Our spies at risk in hot spots

Townsville Bulletin - - NATION -

AUS­TRALIAN spies are head­ing into ji­hadi hot spots with­out weapons or self- de­fence skills be­cause agen­cies do not have the power to au­tho­rise train­ing.

ASIS in­tel­li­gence op­er­a­tives are now more at risk than ever be­fore, a gov­ern­ment re­port warns, with agents work­ing in hos­tile en­vi­ron­ments that have a height­ened risk of ter­ror­ism.

“There have been fun­da­men­tal changes in ASIS’s op­er­at­ing en­vi­ron­ment as a re­sult of in­creas­ing ter­ror­ist ac­tiv­i­ties and the threat of weapons pro­lif­er­a­tion, and agents should be able to pro­tect them­selves in th­ese cir­cum­stances,” the In­de­pen­dent In­tel­li­gence Re­view warned.

Some in­tel­li­gence op­er­a­tors have been given the spe­cialised train­ing clear­ance since 2001 but only af­ter get­ting ap­proval by the min­is­ter un­der “strictly lim­ited cir­cum­stances”.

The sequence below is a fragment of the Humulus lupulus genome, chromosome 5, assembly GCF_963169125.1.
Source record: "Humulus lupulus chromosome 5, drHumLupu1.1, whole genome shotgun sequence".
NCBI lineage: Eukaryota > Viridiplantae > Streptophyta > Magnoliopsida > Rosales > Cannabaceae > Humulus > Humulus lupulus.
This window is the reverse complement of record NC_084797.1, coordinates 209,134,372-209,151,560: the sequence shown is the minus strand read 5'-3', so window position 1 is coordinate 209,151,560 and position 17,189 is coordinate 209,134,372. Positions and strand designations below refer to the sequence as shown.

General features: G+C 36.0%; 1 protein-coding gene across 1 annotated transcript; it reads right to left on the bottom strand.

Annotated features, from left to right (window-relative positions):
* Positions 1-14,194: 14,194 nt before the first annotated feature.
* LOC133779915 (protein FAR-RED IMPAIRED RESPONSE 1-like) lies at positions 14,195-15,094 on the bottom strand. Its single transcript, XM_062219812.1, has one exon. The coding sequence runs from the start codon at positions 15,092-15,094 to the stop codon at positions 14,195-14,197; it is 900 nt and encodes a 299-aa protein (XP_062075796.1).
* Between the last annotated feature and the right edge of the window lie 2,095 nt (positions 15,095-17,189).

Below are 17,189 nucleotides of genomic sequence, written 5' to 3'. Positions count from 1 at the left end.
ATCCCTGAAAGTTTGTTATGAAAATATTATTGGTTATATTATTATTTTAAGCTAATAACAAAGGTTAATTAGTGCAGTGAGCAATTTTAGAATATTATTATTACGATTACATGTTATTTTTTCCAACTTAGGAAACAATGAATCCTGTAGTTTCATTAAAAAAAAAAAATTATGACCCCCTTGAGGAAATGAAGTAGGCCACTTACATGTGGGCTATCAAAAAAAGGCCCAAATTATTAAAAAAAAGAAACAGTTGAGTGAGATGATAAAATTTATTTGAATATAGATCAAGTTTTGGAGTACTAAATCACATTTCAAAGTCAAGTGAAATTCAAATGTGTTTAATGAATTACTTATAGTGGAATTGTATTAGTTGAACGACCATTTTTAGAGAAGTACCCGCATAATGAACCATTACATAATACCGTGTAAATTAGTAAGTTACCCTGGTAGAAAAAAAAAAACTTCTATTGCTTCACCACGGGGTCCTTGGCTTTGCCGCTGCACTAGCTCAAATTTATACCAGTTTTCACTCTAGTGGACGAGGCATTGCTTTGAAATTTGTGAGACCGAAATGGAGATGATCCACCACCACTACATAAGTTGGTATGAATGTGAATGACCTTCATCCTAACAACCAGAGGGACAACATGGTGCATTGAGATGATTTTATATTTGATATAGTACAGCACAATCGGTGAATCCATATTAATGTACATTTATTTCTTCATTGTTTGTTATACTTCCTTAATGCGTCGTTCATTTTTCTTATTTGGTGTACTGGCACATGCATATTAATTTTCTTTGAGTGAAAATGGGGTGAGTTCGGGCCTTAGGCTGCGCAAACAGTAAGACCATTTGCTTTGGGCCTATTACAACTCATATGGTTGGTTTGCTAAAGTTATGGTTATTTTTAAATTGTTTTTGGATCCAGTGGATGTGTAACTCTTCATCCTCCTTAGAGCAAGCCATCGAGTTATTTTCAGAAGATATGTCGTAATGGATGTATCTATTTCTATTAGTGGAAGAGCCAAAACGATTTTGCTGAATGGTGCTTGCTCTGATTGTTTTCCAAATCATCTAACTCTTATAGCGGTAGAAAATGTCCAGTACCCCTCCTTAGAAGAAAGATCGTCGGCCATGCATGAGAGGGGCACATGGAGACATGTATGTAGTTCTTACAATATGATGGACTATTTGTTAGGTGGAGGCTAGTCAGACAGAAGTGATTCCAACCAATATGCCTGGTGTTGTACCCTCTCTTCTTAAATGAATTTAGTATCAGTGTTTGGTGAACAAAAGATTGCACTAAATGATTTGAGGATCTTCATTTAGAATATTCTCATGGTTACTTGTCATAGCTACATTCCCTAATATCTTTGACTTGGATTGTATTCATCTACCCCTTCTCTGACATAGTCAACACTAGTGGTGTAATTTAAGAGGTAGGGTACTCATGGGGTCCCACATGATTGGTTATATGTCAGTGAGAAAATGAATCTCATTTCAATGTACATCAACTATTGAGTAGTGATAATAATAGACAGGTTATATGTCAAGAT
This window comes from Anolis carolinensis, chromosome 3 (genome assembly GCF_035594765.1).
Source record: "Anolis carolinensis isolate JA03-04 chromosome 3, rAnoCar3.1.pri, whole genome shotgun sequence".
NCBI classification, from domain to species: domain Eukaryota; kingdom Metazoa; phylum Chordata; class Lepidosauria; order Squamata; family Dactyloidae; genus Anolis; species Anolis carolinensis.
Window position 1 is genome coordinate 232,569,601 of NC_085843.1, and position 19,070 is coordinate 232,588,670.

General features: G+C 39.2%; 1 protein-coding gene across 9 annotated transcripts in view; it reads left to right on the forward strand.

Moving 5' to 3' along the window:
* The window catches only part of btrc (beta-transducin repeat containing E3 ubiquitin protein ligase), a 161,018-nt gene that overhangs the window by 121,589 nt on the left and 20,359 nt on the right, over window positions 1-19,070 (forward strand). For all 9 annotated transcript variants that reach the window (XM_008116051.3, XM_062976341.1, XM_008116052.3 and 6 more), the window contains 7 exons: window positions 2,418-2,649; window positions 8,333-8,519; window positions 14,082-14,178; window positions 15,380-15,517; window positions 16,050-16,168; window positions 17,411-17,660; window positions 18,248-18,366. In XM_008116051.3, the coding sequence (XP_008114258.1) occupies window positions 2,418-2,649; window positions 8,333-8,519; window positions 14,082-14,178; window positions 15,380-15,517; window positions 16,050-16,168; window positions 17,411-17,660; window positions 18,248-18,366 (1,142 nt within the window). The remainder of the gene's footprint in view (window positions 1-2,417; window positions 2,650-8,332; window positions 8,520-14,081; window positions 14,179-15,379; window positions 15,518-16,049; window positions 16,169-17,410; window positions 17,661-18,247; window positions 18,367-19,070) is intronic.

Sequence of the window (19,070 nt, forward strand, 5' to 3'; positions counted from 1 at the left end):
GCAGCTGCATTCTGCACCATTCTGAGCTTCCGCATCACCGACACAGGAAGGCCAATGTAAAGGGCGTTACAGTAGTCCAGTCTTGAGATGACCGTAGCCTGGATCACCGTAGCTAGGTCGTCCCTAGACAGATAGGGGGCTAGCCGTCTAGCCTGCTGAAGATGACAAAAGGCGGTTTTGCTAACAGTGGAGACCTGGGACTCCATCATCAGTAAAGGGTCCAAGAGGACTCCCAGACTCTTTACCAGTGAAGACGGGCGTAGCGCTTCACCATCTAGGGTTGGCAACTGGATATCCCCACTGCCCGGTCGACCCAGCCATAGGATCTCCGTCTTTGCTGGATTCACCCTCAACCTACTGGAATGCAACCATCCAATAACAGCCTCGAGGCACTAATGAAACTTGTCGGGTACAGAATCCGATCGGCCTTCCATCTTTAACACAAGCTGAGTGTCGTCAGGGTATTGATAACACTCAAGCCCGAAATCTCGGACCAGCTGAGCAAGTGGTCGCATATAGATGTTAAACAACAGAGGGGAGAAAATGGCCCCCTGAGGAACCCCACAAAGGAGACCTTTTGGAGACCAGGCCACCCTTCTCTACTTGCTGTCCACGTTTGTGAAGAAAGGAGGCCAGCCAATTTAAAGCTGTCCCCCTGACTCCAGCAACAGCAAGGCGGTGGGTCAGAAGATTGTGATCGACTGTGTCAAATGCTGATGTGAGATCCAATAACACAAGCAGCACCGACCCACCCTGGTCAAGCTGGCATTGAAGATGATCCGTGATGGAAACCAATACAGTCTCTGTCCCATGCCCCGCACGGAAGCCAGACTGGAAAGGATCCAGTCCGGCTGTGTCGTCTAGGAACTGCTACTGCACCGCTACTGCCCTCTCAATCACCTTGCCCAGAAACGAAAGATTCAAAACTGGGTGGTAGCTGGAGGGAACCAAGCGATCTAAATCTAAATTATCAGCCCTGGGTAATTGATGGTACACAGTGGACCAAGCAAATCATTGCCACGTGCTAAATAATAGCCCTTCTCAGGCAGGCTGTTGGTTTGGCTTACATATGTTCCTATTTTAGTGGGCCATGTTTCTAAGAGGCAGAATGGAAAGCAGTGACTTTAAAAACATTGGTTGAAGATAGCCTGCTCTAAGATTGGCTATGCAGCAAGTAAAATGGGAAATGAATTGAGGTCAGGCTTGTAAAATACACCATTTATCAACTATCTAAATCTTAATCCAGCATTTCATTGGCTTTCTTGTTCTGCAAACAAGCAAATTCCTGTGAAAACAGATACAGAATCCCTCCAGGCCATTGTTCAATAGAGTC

The re­port rec­om­mended ASIS be given the au­thor­ity to train op­er­a­tives with­out the need for min­is­te­rial ap­proval.

There are strict laws pro­hibit­ing in­tel­li­gence op­er­a­tives from car­ry­ing weapons or even learn­ing how to shoot or de­fend them­selves with hand- to­hand com­bat. In­stead, most ASIS op­er­a­tives are flanked by Aus­tralian Spe­cial Forces on over­seas mis­sions for their pro­tec­tion.

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